Verizon is acquiring MCI for $6.75 billion, a swift response to the acquisition of AT&T by SBC and the third big telephone industry merger in two months.

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NEW YORK — Verizon Communications Inc. is acquiring MCI Corp. for $6.75 billion, a swift response to the acquisition of AT&T Corp. by SBC Communications Inc. and the third big telephone industry merger in two months.

The agreement announced Monday, scuttling a competing bid for MCI by Qwest Communications International Inc., will result in about 7,000 job cuts from the combined Verizon-MCI work force of about 250,000 employees.

The purchase price was about a half billion dollars below what Qwest offered for MCI, which recently changed its name from WorldCom Inc. after emerging from bankruptcy and a huge financial fraud.

Verizon, the dominant local phone company in the Northeast and a top cellular player, likely won MCI’s favor because it is larger and in better financial shape than Qwest, the local phone carrier across the more sparsely populated Rocky Mountains and Pacific Northwest.

Denver-based Qwest had no immediate comment on the deal when contacted on Monday.

“MCI is one of just a few beachfront properties you’d want to see, so it would be crazy not to keep our eyes out,” for a company with assets like this up for sale, Ivan Seidenberg, Verizon’s chairman and chief executive, said in a conference call with investors Monday morning.

The deal values MCI’s stock at $6.75 billion, or $20.75 per share — equal to Friday’s closing price on the Nasdaq Stock Market. But after rising 12 percent in two weeks amid speculation fueled by the SBC-AT&T deal, MCI’s shares fell $1.06, or 5.1 percent, to $19.69 in Monday’s early trading.

Verizon shares rose 59 cents, or 1.6 percent, to $36.90 on the New York Stock Exchange. Qwest fell 26 cents, or 6.3 percent, to $3.89.

Under the agreement, Verizon will pay $4.795 billion worth of its stock and $488 million in cash for MCI’s shares. In addition, MCI shareholders will be paid dividends worth $1.463 billion.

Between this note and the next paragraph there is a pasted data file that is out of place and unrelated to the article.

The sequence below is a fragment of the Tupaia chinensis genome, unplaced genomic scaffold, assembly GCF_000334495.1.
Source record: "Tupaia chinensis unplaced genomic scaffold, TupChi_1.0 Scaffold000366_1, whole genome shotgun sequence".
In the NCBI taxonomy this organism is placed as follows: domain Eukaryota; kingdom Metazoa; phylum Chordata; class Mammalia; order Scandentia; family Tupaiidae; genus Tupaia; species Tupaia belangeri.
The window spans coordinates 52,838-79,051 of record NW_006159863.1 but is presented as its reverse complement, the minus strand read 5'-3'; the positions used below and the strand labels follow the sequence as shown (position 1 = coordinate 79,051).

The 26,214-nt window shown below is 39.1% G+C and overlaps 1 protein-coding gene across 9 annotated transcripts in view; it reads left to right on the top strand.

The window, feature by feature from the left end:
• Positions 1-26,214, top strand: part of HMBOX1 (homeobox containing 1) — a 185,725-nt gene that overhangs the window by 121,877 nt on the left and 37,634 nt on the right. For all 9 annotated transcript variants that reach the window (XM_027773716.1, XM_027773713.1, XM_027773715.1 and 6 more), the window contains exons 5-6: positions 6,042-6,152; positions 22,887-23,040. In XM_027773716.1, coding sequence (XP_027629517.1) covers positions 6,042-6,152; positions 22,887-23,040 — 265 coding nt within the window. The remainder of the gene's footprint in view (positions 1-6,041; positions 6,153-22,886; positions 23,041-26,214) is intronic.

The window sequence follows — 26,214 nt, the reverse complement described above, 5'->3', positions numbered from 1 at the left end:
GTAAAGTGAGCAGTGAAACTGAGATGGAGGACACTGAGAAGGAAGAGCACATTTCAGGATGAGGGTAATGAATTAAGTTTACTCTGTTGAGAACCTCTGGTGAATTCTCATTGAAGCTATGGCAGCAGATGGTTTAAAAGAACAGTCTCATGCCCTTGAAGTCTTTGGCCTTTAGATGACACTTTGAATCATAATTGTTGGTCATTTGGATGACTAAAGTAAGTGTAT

Verizon is also assuming MCI’s debt, expected to total $4 billion at closing. The companies estimated that merger transition expenses will total up to $3.5 billion over three years after the deal closes, but that cost-cutting from redundant operations will yield about $1 billion per year in savings starting in the third year.

The deal is subject to MCI shareholder approval and requires regulatory approval, which the companies hope to get in about a year.

The deal comes some two weeks after a $16 billion deal reached between AT&T and SBC, a top rival for both Verizon and Qwest.

“For Verizon, this deal represents a ‘Why not?’ strategy. With significant financial security, Verizon can easily pull this deal off,” said Ben Silverman, telecom analyst for investment newsletter FindProfit.com. “The deal cements Qwest’s place as an ‘also-ran’ and ‘has been’ in the telecom arena.”

MCI investors are said to have reacted poorly to the prospect of being paid with shares of stock in Qwest, a company marred by its own accounting scandals and a more questionable future.

The buyout marks an abrupt change of direction for Verizon, which just two weeks ago dismissed the notion it needed to respond to either an SBC-AT&T deal or the merger agreement between Sprint Corp. and Nextel Communications Inc. in December.

The three recent mergers would reduce the U.S. telecom industry to five dominant players — Verizon, SBC, BellSouth Corp., Sprint and Qwest — though the cable TV industry has begun to emerge as serious threat on the consumer side with the accelerating rollout of telephone service.

Analysts and investors widely expected that Verizon would realize the need to counter the competitive advantage SBC will gain with AT&T despite that company’s rapidly shrinking business.

And though many said New York-based Verizon would have preferred to wait before cutting a deal, or possibly even bid for Sprint instead, the company apparently decided it needed to act once Qwest made its play for MCI.

MCI’s business isn’t as large as AT&T’s, but its network would give Verizon a national footprint with which to serve large companies hesitant to trust their communications to a regional service provider. MCI also would jump-start that effort with its base of corporate clients and an established sales force.

On the consumer side, AT&T and MCI also bring a big base of residential customers to whom SBC and Verizon would like to market the cable TV services they plan to roll out starting later this year. Both SBC and Verizon are investing billions to upgrade their networks to deliver video and interactive services.

MCI, based in Ashburn, Va., emerged from bankruptcy last spring after a multibillion-dollar accounting scandal which nearly destroyed the company.

Former chief executive Bernard Ebbers is currently being tried on criminal charges in the fraud, which boosted the profits WorldCom reported by hiding billions of dollars in expenses and inflating revenues. Former chief financial officer, Scott Sullivan, became the government’s lead witness against Ebbers after pleading guilty in the scandal.

The company, once worth $180 billion on the stock market, wiped away most of its debt in the bankruptcy reorganization.

But a combination of price wars, unfavorable regulatory changes, and competition from cell phones and Internet-based calling made it unlikely the company could survive on its own for the long term, so Capellas immediately began shopping the company around to prospective buyers.